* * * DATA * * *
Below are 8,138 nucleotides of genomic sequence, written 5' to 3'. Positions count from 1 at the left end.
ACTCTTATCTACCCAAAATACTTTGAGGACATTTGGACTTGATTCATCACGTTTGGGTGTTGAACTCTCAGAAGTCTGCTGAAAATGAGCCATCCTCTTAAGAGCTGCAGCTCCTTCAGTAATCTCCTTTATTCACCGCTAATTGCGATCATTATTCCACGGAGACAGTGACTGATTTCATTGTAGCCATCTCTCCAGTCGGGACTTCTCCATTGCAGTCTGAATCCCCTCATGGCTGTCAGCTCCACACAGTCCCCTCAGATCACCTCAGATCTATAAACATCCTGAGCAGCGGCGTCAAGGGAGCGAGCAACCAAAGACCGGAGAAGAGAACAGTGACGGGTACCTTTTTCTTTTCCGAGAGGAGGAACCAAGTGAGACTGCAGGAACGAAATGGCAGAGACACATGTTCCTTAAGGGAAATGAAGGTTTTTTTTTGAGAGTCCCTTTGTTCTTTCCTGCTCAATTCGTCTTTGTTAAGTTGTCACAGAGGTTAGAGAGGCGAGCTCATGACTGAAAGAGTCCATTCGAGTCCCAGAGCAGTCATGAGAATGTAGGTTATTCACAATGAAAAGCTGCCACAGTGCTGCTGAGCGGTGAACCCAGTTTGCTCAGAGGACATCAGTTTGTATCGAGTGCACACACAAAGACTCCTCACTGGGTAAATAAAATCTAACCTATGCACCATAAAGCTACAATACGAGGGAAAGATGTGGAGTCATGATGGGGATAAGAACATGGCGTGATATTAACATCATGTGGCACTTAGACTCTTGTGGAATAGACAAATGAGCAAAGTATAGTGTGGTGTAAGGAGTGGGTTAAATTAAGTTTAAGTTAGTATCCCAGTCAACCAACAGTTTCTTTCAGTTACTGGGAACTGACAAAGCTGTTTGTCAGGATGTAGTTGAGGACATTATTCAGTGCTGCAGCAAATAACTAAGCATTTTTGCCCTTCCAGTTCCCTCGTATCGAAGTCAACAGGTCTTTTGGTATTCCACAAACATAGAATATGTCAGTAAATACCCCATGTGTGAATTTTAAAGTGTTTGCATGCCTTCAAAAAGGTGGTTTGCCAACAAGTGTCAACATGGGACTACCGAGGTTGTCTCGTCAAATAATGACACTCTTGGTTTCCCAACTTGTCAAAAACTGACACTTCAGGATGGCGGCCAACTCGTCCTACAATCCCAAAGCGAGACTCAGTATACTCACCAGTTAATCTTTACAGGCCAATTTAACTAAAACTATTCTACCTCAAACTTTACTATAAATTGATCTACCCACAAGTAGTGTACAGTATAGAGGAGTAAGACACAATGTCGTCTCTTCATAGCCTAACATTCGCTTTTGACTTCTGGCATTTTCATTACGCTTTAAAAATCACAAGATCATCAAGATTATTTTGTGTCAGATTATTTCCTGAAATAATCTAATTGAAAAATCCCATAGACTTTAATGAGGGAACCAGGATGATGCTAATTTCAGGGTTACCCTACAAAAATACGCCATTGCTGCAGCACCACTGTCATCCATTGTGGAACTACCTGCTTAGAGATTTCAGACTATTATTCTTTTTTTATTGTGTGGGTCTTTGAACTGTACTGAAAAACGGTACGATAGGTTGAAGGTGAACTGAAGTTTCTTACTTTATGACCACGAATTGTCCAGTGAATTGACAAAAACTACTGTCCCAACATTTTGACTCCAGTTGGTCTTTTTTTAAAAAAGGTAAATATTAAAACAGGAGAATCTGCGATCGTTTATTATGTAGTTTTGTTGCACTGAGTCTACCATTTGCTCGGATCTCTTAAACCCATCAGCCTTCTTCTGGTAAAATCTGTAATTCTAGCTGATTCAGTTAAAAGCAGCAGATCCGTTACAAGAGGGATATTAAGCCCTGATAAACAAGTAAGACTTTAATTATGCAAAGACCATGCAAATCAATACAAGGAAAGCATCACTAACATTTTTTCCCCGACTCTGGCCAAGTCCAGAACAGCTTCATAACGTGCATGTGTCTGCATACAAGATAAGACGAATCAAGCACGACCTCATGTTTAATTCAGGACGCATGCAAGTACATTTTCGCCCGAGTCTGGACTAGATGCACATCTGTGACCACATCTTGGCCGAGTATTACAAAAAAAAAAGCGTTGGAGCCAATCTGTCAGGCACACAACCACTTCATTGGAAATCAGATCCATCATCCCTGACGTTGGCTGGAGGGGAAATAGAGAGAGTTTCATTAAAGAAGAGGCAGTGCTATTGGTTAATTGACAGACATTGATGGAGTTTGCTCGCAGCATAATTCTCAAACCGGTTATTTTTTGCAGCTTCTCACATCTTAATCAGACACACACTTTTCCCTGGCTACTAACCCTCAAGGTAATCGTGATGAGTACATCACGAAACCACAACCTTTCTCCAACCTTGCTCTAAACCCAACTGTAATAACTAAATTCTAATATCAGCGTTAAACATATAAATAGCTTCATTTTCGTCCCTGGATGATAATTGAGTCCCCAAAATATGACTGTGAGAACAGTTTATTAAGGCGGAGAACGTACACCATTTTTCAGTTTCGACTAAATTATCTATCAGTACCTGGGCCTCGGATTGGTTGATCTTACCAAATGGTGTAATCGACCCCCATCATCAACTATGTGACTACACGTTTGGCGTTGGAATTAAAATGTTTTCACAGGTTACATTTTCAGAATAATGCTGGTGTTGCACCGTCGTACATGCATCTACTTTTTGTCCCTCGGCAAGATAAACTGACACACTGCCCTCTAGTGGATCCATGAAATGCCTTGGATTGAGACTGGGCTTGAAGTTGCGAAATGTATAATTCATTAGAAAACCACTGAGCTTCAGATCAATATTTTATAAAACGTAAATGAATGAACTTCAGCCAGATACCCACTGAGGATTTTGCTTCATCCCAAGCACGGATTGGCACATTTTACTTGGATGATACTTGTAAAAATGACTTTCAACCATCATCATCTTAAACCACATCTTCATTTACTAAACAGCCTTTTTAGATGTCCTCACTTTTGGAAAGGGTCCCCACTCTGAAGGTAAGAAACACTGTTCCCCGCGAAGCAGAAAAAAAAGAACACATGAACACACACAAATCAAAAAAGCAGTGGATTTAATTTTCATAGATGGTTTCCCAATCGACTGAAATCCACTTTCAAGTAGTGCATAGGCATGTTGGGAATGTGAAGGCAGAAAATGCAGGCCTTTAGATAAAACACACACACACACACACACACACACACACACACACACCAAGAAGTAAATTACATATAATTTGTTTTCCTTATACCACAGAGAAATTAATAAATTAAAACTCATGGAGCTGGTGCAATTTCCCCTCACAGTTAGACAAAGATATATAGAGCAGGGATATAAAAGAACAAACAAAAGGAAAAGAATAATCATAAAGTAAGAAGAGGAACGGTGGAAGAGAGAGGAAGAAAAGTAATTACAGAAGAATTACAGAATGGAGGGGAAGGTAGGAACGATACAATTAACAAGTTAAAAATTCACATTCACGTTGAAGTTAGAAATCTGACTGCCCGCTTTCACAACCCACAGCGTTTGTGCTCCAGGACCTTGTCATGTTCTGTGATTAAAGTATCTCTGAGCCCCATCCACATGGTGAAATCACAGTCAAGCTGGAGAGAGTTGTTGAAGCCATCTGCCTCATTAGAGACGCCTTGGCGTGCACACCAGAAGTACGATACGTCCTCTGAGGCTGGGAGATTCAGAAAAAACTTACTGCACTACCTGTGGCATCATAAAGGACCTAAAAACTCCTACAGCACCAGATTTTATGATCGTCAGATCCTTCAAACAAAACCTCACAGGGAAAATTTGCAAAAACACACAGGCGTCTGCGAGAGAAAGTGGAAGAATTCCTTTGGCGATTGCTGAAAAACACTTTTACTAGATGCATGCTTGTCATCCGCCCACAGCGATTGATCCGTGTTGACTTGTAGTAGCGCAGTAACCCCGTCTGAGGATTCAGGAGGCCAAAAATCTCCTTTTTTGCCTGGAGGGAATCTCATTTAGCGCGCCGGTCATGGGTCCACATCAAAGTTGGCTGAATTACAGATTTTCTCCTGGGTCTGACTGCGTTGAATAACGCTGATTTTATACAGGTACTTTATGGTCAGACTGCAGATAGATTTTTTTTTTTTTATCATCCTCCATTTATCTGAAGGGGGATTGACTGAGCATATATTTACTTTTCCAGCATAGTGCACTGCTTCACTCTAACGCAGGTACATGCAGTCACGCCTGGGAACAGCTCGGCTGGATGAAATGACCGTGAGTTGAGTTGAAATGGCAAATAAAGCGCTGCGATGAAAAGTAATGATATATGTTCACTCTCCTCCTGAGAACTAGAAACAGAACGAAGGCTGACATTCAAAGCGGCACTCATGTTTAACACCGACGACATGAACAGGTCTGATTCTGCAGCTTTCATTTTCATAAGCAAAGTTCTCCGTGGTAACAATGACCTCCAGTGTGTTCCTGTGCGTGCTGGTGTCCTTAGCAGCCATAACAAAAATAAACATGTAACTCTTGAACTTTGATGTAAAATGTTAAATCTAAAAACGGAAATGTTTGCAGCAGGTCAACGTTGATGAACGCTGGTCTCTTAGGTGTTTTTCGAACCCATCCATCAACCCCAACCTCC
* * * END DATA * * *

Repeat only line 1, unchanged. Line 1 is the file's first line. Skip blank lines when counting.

Below are 8,138 nucleotides of genomic sequence, written 5' to 3'. Positions count from 1 at the left end.